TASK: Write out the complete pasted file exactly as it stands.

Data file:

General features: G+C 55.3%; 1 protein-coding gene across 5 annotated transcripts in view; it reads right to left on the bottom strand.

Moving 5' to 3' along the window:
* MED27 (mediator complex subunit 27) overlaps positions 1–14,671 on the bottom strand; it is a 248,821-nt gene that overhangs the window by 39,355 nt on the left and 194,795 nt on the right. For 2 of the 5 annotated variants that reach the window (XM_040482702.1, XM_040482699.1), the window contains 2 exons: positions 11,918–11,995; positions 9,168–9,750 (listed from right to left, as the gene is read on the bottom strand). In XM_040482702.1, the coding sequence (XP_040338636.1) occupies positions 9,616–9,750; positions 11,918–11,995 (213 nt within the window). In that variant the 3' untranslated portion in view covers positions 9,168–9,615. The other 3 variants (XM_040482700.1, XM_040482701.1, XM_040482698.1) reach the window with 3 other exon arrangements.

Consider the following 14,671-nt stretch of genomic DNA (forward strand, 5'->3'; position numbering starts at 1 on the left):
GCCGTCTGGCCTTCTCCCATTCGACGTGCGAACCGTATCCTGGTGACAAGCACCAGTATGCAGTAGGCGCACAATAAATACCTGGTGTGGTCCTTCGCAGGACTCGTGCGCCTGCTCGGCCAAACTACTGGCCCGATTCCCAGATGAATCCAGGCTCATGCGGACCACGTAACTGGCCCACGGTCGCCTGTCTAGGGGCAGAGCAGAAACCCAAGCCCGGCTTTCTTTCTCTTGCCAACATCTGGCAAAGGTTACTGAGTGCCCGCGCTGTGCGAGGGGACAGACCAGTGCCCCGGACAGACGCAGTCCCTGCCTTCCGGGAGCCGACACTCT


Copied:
General features: G+C 55.3%; 1 protein-coding gene across 5 annotated transcripts in view; it reads right to left on the bottom strand.

Moving 5' to 3' along the window:
* MED27 (mediator complex subunit 27) overlaps positions 1–14,671 on the bottom strand; it is a 248,821-nt gene that overhangs the window by 39,355 nt on the left and 194,795 nt on the right. For 2 of the 5 annotated variants that reach the window (XM_040482702.1, XM_040482699.1), the window contains 2 exons: positions 11,918–11,995; positions 9,168–9,750 (listed from right to left, as the gene is read on the bottom strand). In XM_040482702.1, the coding sequence (XP_040338636.1) occupies positions 9,616–9,750; positions 11,918–11,995 (213 nt within the window). In that variant the 3' untranslated portion in view covers positions 9,168–9,615. The other 3 variants (XM_040482700.1, XM_040482701.1, XM_040482698.1) reach the window with 3 other exon arrangements.

Consider the following 14,671-nt stretch of genomic DNA (forward strand, 5'->3'; position numbering starts at 1 on the left):
GCCGTCTGGCCTTCTCCCATTCGACGTGCGAACCGTATCCTGGTGACAAGCACCAGTATGCAGTAGGCGCACAATAAATACCTGGTGTGGTCCTTCGCAGGACTCGTGCGCCTGCTCGGCCAAACTACTGGCCCGATTCCCAGATGAATCCAGGCTCATGCGGACCACGTAACTGGCCCACGGTCGCCTGTCTAGGGGCAGAGCAGAAACCCAAGCCCGGCTTTCTTTCTCTTGCCAACATCTGGCAAAGGTTACTGAGTGCCCGCGCTGTGCGAGGGGACAGACCAGTGCCCCGGACAGACGCAGTCCCTGCCTTCCGGGAGCCGACACTCT